The Association for Marketing Theory and Practice (AMTP) had their annual conference this past week in Charleston, South Carolina. For many years now, Elliott Cunningham and I have been working on our textbook and series of academic works around our theory called The Social Media Magnet. After completing the full text last year, this was our first chance to present our theory in front of a host of marketing academics that have an interest in the intersection of marketing theory and practice. Elliott serves as the practice and I round out the theory. We make a great team. We have both learned so much from each other and our respective fields, that when we combine our efforts, we both feel strongly that we have a fantastic product that has the potential to shape academic learning in a digital field for many years to come. The response to our theory, coursework, and practicum this past week has really been amazing, and very humbling. I have believed in my heart for a long time that we were working towards a paradigm shift in how we teach marketing, but after the response from this week’s conference participants, we are very excited about the future of marketing education.
I wanted to highlight a little bit of our trip because it was truly a fantastic experience and wonderful conference. Jim Randall and his wife, Cindy, did a fantastic job in putting the conference together, especially after the conference chair, Rick Mathisen, their close friend and colleague, unexpectedly passed away in January. There was a nice moment of silence for Rick at the conference as friends and colleagues remembered him and his service to the community. It was a touching and sincere moment for the conference attendees.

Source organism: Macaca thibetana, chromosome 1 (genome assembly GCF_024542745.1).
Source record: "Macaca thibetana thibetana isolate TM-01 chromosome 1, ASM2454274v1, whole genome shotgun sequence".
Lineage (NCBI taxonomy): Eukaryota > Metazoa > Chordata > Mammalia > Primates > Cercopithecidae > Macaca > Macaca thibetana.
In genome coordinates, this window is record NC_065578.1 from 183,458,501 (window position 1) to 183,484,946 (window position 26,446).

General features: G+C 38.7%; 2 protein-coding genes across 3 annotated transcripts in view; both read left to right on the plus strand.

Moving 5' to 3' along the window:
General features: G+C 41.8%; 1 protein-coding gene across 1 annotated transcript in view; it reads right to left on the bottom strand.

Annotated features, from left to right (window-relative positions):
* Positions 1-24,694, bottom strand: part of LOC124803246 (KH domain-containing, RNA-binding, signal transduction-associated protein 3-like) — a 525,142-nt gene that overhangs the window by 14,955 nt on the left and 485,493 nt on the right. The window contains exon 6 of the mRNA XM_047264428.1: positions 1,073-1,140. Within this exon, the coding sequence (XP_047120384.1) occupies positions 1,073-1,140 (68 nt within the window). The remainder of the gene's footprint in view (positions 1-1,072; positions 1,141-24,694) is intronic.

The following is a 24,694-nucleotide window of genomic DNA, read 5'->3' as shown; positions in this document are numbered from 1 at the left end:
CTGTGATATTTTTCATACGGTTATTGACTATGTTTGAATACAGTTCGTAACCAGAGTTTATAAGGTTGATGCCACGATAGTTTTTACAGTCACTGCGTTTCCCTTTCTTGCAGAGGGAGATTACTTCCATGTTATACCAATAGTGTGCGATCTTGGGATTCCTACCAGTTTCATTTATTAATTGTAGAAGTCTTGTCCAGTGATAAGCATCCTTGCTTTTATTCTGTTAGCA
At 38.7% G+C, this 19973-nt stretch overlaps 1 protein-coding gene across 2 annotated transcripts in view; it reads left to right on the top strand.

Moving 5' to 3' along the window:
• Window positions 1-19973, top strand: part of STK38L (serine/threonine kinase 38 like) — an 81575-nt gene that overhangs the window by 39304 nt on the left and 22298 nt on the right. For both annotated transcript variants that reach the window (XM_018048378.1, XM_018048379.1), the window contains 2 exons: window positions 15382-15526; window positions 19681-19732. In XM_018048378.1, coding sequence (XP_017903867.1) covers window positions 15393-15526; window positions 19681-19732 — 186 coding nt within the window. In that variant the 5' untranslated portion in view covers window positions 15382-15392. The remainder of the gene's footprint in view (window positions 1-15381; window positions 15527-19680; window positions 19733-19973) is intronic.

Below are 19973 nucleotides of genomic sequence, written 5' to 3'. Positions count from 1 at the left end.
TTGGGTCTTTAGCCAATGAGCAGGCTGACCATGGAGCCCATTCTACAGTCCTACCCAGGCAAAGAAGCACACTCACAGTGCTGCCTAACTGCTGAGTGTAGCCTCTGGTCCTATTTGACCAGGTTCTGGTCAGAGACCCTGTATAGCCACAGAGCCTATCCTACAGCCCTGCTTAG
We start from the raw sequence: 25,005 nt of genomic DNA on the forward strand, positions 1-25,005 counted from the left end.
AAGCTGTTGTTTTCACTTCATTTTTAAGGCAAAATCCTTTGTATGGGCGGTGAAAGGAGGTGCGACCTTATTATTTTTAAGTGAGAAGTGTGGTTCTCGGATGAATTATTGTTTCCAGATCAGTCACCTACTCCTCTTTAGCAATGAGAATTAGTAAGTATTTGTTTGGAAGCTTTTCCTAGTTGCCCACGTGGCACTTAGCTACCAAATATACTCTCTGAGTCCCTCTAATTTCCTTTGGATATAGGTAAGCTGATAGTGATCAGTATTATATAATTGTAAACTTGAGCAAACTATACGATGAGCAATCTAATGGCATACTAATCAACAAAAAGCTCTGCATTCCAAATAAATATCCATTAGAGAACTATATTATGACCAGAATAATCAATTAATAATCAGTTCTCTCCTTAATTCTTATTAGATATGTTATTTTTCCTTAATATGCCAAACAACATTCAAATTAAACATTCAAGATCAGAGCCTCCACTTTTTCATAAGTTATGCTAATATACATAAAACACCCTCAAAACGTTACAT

As for the conference, Elliott and I took our wives to join us and we all flew in on Wednesday afternoon. We were able to spend a little time in old Charleston where we visited the downtown market and all bought souvenirs for our families. We attended a conference reception that evening and then rested up for our presentation at 8am EST on Thursday morning (which was super early after the time change for us). Thursday morning Elliott and I presented our theory and resulting practicum for students. It was very well received and questions from the crowd were pointed and inquisitive. Over the course of the next two days, we were able to sit down with about a dozen professors to exchange ideas and perspectives regarding our theory and pedagogy. It was a great learning experience for us and really helped push forward a few ideas that we had been ruminating on, but had pressed into yet. It really was a valuable trip for us both.
While we were presenting, our wives took a tour of some of the naval ships that lined the harbor near our hotel. They spent hours walking the many decks of aircraft carrier, battleship, and submarine all momentarily parked in the harbor. I didn’t get to experience this and highly regret it. They thoroughly enjoyed the history and the marvel of these magnificently engineered machines. That afternoon, I was able to sneak away to the Fish House, a restaurant in our hotel to watch my Belmont Bruins lose a heartbreaker to Maryland. I am proud of my university and many of my students for their efforts this season. It was a season we will never forget as we received our first ever at-large bid to the NCAA Men’s Basketball Tournament. Go Bruins!